The conviction, that Jesus ended the ‘Jewish’ Sabbath, remains prevalent in many layers of Christianity. Though discussions especially gained momentum when Christianity re-discovered her Jewish roots, yet the ideas that the Sabbath was replaced by the Sunday, that baptism substituted circumcision and the Church supplanted Israel, persist.
Did Jesus end Jewish tradition?
Replacement ideology within the Christian tradition is particularly tenacious. The pericopes within the Gospels that refer to Jesus’ handling of the Sabbath, are traditionally explained as follows: Jesus exposed and refuted a ‘legalistic’ Sabbath. With that, He ended the Jewish tradition that deformed the Sabbath legalistically. He fulfilled the law and discarded the Sabbath; the Sunday subsequently emerged as a day of rest for Christians (in Christian tradition this was often given a ‘legalistic’ colour. That is another story).
Church said: God never intended the Shabbat…
Since early Christian exegesis the ‘violation’ of the Sabbath day law by Jesus, as supposedly found in the gospels, has been underlined. This lead to a pre-supposition that God never intended a Sabbath day law or even that it might have been Israel’s punishment. The statement of Barnabas is proof of the first: ‘the literal practicing of the Sabbath was never an object of God’s command’ (Letter of Barnabas). The second statement is expressed in the idea of Justin the Martyr, that God ‘branded the Jews by burdening them with the shame of the Sabbath’ (Dialogue). Accurate reading of the Gospels, though, sheds a different light.
It was Jesus’s custom to visit the synagogue on the Sabbath
All the gospels repeatedly declare that it was customary to find Jesus in the Synagogue on the Sabbath. This for Him was ‘normal’ living: He participated in synagogue services as a devoted, Torah believing Jew. A few times, it is said that He was invited to teach in the synagogue. It cannot logically be supposed that He would have been afforded this opportunity if His intentions were to declare that the Sabbath was meaningless. In Luke 4:40 it is written that when the sun was setting, many of the ill were brought to and healed by Him; thus the healings that might have involved some sort of work, took place only after the Sabbath has ended (the other healings on the Sabbath will be discussed later).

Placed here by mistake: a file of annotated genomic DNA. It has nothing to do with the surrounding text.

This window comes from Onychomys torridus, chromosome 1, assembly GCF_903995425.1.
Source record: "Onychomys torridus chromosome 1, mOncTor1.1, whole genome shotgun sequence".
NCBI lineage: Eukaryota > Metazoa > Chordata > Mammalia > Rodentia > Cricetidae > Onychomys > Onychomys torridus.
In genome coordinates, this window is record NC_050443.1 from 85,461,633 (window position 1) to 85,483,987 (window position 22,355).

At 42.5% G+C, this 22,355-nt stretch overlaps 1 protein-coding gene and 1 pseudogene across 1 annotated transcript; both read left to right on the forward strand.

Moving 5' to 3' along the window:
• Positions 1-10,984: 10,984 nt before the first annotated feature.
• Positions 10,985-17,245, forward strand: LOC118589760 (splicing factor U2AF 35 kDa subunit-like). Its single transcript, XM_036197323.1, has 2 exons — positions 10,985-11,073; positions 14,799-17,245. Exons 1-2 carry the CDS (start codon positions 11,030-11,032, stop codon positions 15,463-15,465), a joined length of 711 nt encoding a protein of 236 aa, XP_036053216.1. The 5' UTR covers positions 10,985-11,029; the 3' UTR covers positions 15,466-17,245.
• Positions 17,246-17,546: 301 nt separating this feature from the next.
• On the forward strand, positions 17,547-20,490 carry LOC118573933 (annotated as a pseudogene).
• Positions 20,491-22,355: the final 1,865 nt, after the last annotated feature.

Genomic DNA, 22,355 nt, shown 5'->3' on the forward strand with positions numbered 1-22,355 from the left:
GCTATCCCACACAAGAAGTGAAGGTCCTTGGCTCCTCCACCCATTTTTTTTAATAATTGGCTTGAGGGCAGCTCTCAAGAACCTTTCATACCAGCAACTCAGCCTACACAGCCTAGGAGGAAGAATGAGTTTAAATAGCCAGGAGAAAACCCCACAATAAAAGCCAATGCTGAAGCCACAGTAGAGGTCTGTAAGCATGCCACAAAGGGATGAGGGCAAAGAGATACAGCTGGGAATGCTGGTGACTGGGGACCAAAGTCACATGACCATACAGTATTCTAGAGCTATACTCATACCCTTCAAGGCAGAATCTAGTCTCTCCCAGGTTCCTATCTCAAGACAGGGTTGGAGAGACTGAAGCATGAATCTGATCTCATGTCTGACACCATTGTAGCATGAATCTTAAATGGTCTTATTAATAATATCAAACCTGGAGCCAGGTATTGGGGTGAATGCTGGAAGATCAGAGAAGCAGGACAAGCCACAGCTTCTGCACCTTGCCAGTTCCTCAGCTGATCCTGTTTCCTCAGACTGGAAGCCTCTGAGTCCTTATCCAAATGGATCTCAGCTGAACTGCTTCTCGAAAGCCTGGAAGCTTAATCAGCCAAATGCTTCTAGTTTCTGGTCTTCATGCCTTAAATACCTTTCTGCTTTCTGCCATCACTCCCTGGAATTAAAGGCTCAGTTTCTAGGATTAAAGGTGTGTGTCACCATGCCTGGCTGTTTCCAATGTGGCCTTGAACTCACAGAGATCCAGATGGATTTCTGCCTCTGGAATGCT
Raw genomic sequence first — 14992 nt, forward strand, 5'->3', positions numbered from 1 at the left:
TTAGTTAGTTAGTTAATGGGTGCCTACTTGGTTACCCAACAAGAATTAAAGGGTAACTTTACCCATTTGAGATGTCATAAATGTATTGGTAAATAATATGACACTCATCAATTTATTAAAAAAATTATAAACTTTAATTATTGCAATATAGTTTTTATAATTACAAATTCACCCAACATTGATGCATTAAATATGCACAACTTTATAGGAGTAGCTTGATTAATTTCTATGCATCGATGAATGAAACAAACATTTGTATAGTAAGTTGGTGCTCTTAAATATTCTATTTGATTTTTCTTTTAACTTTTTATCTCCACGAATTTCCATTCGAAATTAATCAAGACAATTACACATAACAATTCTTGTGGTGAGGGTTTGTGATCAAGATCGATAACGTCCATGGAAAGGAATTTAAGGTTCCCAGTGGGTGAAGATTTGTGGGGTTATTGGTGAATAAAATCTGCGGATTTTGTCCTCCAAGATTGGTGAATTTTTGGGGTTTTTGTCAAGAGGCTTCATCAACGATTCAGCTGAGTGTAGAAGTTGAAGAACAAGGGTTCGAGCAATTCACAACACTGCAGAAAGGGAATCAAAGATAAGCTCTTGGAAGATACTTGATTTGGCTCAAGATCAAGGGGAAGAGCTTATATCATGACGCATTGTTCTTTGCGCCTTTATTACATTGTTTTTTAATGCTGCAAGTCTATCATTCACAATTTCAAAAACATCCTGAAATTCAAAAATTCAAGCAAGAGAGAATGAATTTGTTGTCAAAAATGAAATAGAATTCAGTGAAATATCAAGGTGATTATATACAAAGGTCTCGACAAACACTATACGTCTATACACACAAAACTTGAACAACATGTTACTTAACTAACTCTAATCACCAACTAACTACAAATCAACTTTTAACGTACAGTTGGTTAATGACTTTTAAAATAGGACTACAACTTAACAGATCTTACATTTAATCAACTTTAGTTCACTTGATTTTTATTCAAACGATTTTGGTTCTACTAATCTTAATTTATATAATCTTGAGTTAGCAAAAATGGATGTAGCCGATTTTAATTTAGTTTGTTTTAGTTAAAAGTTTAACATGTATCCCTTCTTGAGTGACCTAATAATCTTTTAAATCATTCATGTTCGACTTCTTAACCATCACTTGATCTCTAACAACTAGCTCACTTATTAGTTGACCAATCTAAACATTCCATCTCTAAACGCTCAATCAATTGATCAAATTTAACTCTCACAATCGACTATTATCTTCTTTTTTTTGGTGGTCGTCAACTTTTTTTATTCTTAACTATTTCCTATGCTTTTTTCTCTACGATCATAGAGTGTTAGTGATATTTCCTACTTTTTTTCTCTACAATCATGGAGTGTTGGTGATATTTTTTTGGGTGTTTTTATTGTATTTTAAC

Jesus said that He did not come to abolish the law
It is noteworthy that, in the process against Jesus, no mention was made of the Sabbath being violated. The evangelists specifically mention the fact that the chief priests and Sanhedrin, did their utmost to solicit witnesses against Jesus (e.g. Mark 14:55). If, in fact, Jesus was known to spurn the Sabbath, it would have played a much larger role in the process because of the importance of the Sabbath. Had Jesus indeed been calling for the Sabbath to be neglected during His preaching, the Sanhedrin would have had no need to exert themselves in order to collect false witnesses. The gospels unanimously declare that after Jesus’ body had been removed from the cross, the women waited for the Sabbath to pass before taking care of it: they observed the Sabbath. When Jesus says about the last days: pray that you do not have to flee on the Sabbath (Matt. 24:20), it is evident that He was of the opinion that His followers would be observing the Sabbath in the future. This summary clearly illustrates that Jesus and His disciples never distanced themselves from the commandment to keep the Sabbath. In fact, as Jews they wholly partook in the traditions of their people. After all, Jesus said that He did not come to abolish the law and prophets but to fulfil it: fulfilling implies adhering to the rules.
Healing on the Sabbath
What, then, about the narratives in the Gospels about the Sabbath day healings, and all the discussions about it? Is the intention to imply that, even if Jesus did not break with the Jewish Sabbath, that He severed ties with the ‘legalistic’ way of thinking about the day of rest, as profiled in His days? Anti-Jewish interpretations of the Gospels over many centuries have created the image that Jesus had turned His back on the Jewish traditions and therefore against Sabbath observance. Ignorance about the Jewish world in which the Gospels originated played a part in this. The fact that the gospels echoed the halachic
debates in the development of Judaism were ignored. Without insight into the development of the Halacha, the Sabbath accounts in the Gospels are incomprehensible. A short explanation of the groups that are involved in the discussions with Jesus will clarify this.
The Sadducees, the Pharisees and the Sabbath
To start with, there are the Sadducees. This is the population’s aristocracy, the top layer, in especially Jerusalem and Judea. The rich chief priests – responsible for the High Priestly duties – belong to this group. It is, in fact, a conservative and elitist movement. They differ from the Pharisees in that they acknowledge the written Torah only; they reject the oral Torah and other books of the Hebrew Bible. In their explanation of the Torah, they strictly adhere to the literal text of the written Torah. Application of Torah commandments according to changing circumstances or the consideration thereof, as is usual in hallachic tradition, was not allowed. Their interpretations are therefore strict and can be described as rigid.